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Marshall211

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  1. https://www.ftadviser.com/mortgages/2022/03/28/uk-housing-market-is-kaput-brokers-claim/?page=1 "Britain's housing market is broken and the property bull market could soon turn into a bear, mortgage advisers have warned."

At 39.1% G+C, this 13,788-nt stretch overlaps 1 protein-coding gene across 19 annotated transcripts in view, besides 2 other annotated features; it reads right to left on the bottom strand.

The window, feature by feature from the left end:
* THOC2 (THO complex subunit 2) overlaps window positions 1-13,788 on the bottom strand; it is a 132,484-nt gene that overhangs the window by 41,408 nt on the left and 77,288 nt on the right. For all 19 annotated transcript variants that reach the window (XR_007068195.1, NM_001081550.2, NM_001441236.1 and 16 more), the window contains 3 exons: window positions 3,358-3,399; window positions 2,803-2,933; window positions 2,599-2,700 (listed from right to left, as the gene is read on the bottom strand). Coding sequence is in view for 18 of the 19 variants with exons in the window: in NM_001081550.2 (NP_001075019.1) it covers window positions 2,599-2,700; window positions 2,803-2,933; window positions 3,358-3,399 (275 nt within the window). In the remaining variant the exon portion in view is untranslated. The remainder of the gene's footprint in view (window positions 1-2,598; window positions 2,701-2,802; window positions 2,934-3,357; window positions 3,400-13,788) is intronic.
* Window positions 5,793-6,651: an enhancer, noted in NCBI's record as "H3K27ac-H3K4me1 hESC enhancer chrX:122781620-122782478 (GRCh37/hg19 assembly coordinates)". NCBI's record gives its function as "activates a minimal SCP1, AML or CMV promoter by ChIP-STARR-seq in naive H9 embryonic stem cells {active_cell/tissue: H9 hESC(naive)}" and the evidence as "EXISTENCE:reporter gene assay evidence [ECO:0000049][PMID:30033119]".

2. As a Canadian who moved to the UK 3 years back I remember seeing similar stories of overstreched budgets, high private debt, Canada having some of the most expensive cities for real estate all the way back to 2013. I believed it for 1 to 2 years but then saw how the market behaved totally opposite. Canada has few major cities relying on immigrant population and never stopping Chinese money. Talking to my friends now they say it gets worse and worse with supply being very limited. However, after 2 years of muted growth due to covid, Canada will again see high number of immigrants flocking to Toronto, Alberta etc. For a country with second largest land mass it is appalling how govt. policy has ensured population clusters in only 2 to 3 cities and those cities are not growing out but growing up with small and ugly condo buildings everywhere. Average Canadian mortgage rate is higher than in the US or the UK. Immigration of people from Asisa remains the biggest driver of real estate. Note, these are not asylum seekers but well educated students or professionals who are migrating to Canada due to its still liberal immigration policy.